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Help File: Moving recordings from old to new TiVo

Sunday, June 20, 2010

Q: I just upgraded from a TiVo Series 2 to a high-definition TiVo. How do I transfer my old recordings to the new box?

A: Neither the TiVo HD and the newer TiVo Premiere include any video or audio inputs, just a coaxial connection for an antenna or a cable-TV feed. Instead, explained TiVo product manager Jason Todd, you have to link the two over a home network.

(Since the TiVo Series 2 didn't include an Ethernet port, much less WiFi, you'll first need to add a wired or wireless network adapter to the old unit.)

In one scenario, you'd install the TiVo Desktop program on a PC or Mac and use that to copy recordings from the old box, then send them to its successor.

In another, you'd send recordings directly from one TiVo to the other -- if you haven't already transferred your TiVo service to the new model. First, you'd unplug the old TiVo from the network. Second, you'd move your account to the new TiVo and set that up. Third, you'd disconnect your network from its Internet connection (usually, by turning off the cable or DSL modem). The old TiVo, unable to see if it had service, would then give you a 14-day grace period in which to transfer the recordings.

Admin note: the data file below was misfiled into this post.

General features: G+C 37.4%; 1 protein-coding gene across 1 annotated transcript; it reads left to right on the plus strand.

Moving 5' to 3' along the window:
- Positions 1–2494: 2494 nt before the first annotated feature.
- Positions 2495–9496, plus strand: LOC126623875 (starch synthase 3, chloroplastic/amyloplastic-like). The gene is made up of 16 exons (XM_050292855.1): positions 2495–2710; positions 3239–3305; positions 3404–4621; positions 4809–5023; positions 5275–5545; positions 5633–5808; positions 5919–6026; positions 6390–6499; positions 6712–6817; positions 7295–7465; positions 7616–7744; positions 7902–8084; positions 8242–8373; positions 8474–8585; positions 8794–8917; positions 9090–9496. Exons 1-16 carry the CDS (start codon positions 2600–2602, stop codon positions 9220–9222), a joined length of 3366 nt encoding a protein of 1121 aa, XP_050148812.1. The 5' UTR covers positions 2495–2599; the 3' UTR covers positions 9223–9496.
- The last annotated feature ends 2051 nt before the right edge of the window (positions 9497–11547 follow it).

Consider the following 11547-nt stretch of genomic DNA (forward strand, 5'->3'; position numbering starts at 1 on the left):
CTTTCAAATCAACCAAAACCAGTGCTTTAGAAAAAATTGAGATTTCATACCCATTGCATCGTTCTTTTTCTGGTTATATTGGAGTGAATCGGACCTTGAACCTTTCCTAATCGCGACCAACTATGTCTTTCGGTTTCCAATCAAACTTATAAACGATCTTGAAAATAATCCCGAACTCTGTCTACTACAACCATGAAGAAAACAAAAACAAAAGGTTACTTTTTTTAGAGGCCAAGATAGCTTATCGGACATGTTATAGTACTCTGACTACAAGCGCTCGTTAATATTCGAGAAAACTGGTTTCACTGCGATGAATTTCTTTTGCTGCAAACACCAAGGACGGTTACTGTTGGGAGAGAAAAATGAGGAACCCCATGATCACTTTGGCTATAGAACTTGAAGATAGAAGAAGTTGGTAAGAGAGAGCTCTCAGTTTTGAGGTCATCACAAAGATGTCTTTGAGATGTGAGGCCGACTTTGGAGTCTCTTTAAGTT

What if you don't own a network adapter for the old TiVo, let that 14-day grace period elapse or own a first-generation recorder that can't be networked? Then you'll have to connect a VCR, DVD recorder or computer with a video-capture adapter to the old TiVo and use that to record its output.

Why didn't TiVo include regular audio/video inputs on its new models? Todd said that the TiVo HD and Premiere are meant to replace cable boxes, making that function extraneous: "Once it's understood that it's a DVR replacement box, there's no need for video inputs anymore."

Wrong. The next time, TiVo's engineers should spend less time fussing about their device's purity of essence and more time solving customers' problems.

Rob Pegoraro attempts to untangle computing conundrums and errant electronics each week. Send questions to The Washington Post, 1150 15th St. NW, Washington, D.C. 20071 or Visit for his Faster Forward blog.

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